Japan, Edo period (1603-1868), ca. 19th century
H. 40.6 in (103cm) x W. 52.8 in (134cm)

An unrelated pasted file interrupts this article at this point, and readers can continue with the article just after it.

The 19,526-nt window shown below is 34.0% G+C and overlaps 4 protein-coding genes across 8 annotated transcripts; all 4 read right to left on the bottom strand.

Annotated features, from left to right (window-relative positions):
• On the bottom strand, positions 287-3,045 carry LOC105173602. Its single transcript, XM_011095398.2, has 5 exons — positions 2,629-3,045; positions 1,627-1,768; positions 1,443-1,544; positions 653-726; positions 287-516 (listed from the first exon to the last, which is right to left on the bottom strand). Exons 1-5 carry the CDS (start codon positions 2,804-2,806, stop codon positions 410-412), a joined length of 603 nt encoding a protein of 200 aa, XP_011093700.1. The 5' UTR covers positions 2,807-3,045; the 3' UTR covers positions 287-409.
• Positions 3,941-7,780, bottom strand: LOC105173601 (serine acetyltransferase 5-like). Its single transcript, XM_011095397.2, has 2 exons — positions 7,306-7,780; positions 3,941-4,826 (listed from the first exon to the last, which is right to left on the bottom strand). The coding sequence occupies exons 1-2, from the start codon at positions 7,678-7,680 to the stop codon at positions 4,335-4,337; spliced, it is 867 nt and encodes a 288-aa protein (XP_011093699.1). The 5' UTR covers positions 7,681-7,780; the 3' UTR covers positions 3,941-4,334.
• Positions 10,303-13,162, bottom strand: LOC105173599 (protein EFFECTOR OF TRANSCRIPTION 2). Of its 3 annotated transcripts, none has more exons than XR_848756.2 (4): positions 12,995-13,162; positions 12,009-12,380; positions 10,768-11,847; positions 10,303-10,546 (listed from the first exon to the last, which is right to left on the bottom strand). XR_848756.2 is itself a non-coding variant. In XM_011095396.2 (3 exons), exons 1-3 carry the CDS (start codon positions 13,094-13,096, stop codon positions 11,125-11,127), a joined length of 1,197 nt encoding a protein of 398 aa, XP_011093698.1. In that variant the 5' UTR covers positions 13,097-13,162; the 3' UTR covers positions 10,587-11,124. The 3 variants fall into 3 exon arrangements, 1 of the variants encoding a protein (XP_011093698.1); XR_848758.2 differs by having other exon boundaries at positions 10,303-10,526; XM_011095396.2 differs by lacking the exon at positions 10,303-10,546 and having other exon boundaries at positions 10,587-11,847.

Reversible coats called kawabaori made of thick smoked leather (fusube-gawa) were worn by high-ranking Japanese firemen, merchants and carpenters in the Edo period. The design on them was made with a particular smoking process (inden) which seems to have been introduced to Japan from India in the Momoyama Period (1568-1603). This technique made it possible both to impart color to the leather and to render it waterproof. Before the smoking and dyeing process was begun, rice paste was applied with a stencil to create a pattern reserved in white on the brown smoked leather. The design was usually something related to the owner’s name, profession or group name. On this coat, the group name “fuyu-gumi 冬組 (literally ‘winter group’)” is seen on the front, and a designed mark which was invented by connecting two kanji letters “hashigo 階子 (literally ‘ladder’)” is seen on the back. The geometrical design below represents a continuous ladder. The ladder was an important tool for firemen, so it is obvious that this piece was made for a fireman who carried one. The highly inventive designs on this coat are beautifully rendered.